Moss reveals demons
Tara Moss. Picture: Ian Munro/The West Australian

It was a confronting experience for bestselling author Tara Moss to break her silence on a harrowing personal history of rape, miscarriages, eating disorders and depression in her latest work.

Recounting some memories that dated back more than 20 years, the Canadian model and crime writer dug deep into her own past for her first non-fiction novel The Fictional Woman, which examines gender archetypes using real-life stories.

But Moss admitted she "greatly underestimated" the impact that sharing her experience would have, having never even considered the outpouring of support that would come from readers.

"I am heartened by the fact that the simple gesture of sharing my story appears to have had a positive impact on the people I have met along the way," the 40-year-old tells Access All Areas.

"They are now sharing their stories with me and there is great sense of a kind of movement rising up.

"I had a reader who hadn't been out for 13 years after a very brutal crime had been committed against her. She came out to a signing and just wanted to shake my hand."

It was only during the writing process that Moss made the decision to include the element of memoir in the novel, reasoning that she could not be an advocate for the issues she was discussing unless she spoke out about her own encounters with sexual violence and mental illness.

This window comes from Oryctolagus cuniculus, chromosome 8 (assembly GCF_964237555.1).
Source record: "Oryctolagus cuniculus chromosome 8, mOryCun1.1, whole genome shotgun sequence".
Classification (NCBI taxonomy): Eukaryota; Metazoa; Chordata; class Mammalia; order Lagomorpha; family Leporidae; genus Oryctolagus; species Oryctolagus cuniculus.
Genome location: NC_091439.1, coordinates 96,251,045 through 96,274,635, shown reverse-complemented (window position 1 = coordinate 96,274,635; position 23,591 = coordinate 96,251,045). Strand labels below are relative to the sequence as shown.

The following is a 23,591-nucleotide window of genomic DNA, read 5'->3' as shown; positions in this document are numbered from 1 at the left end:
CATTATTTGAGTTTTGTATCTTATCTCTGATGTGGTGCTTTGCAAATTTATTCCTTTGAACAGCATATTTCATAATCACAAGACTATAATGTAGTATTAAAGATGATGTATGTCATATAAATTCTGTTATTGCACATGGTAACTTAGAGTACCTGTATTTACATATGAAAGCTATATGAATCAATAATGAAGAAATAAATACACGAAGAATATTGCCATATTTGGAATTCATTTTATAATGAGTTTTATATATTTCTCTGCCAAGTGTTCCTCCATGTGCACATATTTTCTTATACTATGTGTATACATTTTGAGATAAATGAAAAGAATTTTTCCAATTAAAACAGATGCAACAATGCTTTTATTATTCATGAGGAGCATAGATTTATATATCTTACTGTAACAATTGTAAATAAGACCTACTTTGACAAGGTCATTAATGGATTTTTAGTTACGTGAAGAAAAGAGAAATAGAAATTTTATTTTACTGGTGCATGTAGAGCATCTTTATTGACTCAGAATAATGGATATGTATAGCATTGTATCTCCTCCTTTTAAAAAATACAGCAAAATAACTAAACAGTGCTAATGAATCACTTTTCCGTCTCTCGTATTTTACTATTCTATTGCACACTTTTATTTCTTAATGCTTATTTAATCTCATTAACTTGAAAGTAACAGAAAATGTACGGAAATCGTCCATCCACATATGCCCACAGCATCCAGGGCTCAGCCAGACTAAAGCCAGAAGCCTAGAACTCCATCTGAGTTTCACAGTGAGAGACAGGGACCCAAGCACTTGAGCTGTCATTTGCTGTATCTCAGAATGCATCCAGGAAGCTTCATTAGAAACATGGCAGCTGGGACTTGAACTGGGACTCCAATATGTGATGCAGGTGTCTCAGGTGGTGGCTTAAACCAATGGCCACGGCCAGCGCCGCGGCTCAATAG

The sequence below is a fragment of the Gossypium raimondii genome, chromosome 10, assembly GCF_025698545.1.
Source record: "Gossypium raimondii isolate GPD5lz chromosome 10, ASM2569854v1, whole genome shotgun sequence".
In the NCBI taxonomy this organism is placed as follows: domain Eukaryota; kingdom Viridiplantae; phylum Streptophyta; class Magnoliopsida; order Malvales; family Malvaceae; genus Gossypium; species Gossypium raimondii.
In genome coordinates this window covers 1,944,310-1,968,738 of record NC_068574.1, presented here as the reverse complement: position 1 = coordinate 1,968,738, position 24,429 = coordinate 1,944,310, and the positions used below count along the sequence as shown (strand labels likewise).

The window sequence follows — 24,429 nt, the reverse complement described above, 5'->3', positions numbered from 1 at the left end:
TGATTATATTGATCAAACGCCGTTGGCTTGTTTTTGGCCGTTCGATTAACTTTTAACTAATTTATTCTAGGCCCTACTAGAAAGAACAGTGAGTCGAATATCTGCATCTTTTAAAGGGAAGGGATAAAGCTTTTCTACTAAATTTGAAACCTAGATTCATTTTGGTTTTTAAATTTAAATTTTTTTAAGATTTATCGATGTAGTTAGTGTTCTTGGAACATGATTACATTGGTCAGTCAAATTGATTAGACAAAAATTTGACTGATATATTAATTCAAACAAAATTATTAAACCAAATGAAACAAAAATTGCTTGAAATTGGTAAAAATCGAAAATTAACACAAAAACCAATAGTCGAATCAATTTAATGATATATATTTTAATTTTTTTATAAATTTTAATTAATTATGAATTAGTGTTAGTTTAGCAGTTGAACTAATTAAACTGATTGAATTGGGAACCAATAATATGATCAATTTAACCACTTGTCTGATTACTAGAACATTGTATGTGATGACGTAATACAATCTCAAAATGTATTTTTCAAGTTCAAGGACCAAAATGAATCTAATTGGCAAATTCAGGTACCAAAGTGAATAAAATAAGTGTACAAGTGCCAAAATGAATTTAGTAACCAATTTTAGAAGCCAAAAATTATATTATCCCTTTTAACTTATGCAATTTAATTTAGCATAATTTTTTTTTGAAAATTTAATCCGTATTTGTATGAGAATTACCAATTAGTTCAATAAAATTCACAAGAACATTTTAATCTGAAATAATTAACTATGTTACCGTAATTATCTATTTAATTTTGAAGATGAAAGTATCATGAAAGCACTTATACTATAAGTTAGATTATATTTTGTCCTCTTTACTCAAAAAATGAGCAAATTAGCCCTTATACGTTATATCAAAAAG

"If I left out my own stories I would have been participating in the same silence I was hoping to break through," she said. "Whilst I would not claim that everyone needs to tell their story, certainly not in this public way, rather I am making the case that there is power in numbers and if we can break through some of these taboos then there are really demonstrable benefits in that."

Moss's refusal to be silent was evidenced recently when she was attacked by social media trolls after an appearance on Q&A, where she was the subject of rape threats over Twitter. The author called out her attackers and their accounts were subsequently suspended but she said it was part of a serious wider issue that needed to be addressed.

Moss has now landed in Perth for a series of events to coincide with the book's launch and revealed WA held a special place in her heart.

"My husband (poet Dr Berndt Sellheim) was born here in Perth and we got married in Margaret River," she said, adding that they return with three-year-old daughter Sapphira at least once a year.

The West Australian

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